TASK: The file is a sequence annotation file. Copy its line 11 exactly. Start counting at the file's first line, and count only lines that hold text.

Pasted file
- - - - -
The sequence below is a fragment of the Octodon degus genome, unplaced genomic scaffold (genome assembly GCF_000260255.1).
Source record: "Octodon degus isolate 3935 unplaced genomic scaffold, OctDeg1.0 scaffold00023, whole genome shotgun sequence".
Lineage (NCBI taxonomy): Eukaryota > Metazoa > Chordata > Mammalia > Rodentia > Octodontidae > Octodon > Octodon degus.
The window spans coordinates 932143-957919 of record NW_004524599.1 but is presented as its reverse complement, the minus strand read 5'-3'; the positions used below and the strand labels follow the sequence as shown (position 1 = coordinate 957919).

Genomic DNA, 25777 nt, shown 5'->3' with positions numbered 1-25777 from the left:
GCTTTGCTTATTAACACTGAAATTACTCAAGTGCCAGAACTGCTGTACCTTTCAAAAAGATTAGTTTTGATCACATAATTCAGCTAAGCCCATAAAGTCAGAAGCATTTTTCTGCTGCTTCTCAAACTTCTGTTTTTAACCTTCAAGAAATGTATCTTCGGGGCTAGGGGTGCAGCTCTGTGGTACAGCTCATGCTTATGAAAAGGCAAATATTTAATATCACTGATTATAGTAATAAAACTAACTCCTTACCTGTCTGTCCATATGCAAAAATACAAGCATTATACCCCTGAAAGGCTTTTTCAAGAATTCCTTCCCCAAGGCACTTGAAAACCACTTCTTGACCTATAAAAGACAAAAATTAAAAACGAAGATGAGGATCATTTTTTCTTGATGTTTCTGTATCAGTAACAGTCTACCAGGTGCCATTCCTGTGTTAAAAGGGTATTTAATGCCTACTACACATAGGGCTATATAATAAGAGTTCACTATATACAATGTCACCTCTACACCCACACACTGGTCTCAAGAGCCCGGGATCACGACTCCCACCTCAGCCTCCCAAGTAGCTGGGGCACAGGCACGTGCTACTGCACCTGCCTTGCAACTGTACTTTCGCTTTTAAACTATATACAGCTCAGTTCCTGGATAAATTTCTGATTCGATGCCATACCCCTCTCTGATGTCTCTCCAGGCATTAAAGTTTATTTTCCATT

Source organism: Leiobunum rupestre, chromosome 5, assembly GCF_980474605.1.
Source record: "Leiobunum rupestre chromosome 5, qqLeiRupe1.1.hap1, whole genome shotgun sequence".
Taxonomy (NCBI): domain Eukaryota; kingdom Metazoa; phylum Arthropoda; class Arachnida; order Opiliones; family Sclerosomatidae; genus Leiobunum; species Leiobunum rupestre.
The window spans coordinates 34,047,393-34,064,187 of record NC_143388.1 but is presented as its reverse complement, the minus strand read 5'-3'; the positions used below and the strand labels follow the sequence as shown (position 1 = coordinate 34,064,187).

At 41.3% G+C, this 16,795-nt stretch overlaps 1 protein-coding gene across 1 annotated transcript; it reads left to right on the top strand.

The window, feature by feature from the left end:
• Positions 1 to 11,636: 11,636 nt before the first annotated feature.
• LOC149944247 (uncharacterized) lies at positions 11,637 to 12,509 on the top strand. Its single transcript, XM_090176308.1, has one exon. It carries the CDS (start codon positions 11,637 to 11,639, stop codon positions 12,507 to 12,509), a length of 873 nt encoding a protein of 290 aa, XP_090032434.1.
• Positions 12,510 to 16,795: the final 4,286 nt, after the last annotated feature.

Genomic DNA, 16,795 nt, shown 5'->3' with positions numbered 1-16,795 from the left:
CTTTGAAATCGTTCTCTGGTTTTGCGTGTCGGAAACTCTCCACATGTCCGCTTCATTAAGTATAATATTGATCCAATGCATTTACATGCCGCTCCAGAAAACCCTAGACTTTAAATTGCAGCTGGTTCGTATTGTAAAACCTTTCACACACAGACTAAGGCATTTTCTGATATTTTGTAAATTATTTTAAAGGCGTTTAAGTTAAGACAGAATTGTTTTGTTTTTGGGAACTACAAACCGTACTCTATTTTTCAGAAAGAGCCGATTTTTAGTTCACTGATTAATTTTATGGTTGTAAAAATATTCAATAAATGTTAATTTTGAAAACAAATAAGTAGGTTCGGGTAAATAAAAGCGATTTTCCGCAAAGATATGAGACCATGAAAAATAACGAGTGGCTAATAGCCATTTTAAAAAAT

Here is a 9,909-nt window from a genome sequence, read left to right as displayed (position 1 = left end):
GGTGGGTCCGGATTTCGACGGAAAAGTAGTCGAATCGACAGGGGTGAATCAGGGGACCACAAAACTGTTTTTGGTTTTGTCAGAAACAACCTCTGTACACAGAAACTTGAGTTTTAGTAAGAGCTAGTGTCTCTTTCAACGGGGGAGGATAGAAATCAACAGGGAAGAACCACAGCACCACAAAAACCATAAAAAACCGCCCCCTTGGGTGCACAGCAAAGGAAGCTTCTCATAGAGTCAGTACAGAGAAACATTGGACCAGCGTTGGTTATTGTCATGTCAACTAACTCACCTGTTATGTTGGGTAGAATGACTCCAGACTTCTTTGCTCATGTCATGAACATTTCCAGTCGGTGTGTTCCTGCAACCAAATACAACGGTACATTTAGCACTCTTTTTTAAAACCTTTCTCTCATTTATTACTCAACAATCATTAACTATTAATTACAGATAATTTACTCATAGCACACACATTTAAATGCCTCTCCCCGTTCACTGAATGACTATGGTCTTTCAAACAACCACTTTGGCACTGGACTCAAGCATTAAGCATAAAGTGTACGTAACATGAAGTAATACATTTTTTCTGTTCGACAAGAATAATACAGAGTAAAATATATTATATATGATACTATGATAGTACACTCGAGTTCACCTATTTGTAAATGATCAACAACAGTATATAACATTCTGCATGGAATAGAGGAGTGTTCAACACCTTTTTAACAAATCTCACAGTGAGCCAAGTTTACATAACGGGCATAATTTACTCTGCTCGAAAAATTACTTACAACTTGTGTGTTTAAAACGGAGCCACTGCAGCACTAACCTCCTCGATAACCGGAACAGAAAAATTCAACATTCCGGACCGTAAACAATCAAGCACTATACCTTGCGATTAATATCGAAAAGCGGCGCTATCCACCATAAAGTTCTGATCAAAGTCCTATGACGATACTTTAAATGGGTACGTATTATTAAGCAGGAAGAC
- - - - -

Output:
At 41.3% G+C, this 16,795-nt stretch overlaps 1 protein-coding gene across 1 annotated transcript; it reads left to right on the top strand.